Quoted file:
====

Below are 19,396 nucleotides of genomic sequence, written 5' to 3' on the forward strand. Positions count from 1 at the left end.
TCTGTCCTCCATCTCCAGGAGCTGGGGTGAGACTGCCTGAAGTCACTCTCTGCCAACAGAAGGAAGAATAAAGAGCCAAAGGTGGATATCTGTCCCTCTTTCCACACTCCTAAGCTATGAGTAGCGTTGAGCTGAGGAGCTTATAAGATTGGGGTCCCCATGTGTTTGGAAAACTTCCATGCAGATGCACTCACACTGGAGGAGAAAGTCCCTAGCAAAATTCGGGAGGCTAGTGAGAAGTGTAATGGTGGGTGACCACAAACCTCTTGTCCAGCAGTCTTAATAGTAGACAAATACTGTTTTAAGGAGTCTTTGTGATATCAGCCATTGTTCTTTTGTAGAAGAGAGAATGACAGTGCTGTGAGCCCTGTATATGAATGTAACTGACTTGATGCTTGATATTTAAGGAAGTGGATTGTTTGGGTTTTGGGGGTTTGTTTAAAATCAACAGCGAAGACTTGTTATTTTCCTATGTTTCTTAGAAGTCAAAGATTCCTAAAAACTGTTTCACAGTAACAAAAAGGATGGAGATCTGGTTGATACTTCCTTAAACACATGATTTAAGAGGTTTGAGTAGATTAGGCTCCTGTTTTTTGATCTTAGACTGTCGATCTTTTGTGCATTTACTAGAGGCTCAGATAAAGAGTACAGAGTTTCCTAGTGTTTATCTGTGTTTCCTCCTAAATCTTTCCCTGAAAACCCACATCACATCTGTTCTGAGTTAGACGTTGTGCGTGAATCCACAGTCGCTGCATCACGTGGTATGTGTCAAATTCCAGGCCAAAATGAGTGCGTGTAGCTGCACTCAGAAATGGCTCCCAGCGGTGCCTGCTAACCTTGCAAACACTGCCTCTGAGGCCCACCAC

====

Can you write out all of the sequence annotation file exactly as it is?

Below are 19,396 nucleotides of genomic sequence, written 5' to 3' on the forward strand. Positions count from 1 at the left end.
TCTGTCCTCCATCTCCAGGAGCTGGGGTGAGACTGCCTGAAGTCACTCTCTGCCAACAGAAGGAAGAATAAAGAGCCAAAGGTGGATATCTGTCCCTCTTTCCACACTCCTAAGCTATGAGTAGCGTTGAGCTGAGGAGCTTATAAGATTGGGGTCCCCATGTGTTTGGAAAACTTCCATGCAGATGCACTCACACTGGAGGAGAAAGTCCCTAGCAAAATTCGGGAGGCTAGTGAGAAGTGTAATGGTGGGTGACCACAAACCTCTTGTCCAGCAGTCTTAATAGTAGACAAATACTGTTTTAAGGAGTCTTTGTGATATCAGCCATTGTTCTTTTGTAGAAGAGAGAATGACAGTGCTGTGAGCCCTGTATATGAATGTAACTGACTTGATGCTTGATATTTAAGGAAGTGGATTGTTTGGGTTTTGGGGGTTTGTTTAAAATCAACAGCGAAGACTTGTTATTTTCCTATGTTTCTTAGAAGTCAAAGATTCCTAAAAACTGTTTCACAGTAACAAAAAGGATGGAGATCTGGTTGATACTTCCTTAAACACATGATTTAAGAGGTTTGAGTAGATTAGGCTCCTGTTTTTTGATCTTAGACTGTCGATCTTTTGTGCATTTACTAGAGGCTCAGATAAAGAGTACAGAGTTTCCTAGTGTTTATCTGTGTTTCCTCCTAAATCTTTCCCTGAAAACCCACATCACATCTGTTCTGAGTTAGACGTTGTGCGTGAATCCACAGTCGCTGCATCACGTGGTATGTGTCAAATTCCAGGCCAAAATGAGTGCGTGTAGCTGCACTCAGAAATGGCTCCCAGCGGTGCCTGCTAACCTTGCAAACACTGCCTCTGAGGCCCACCAC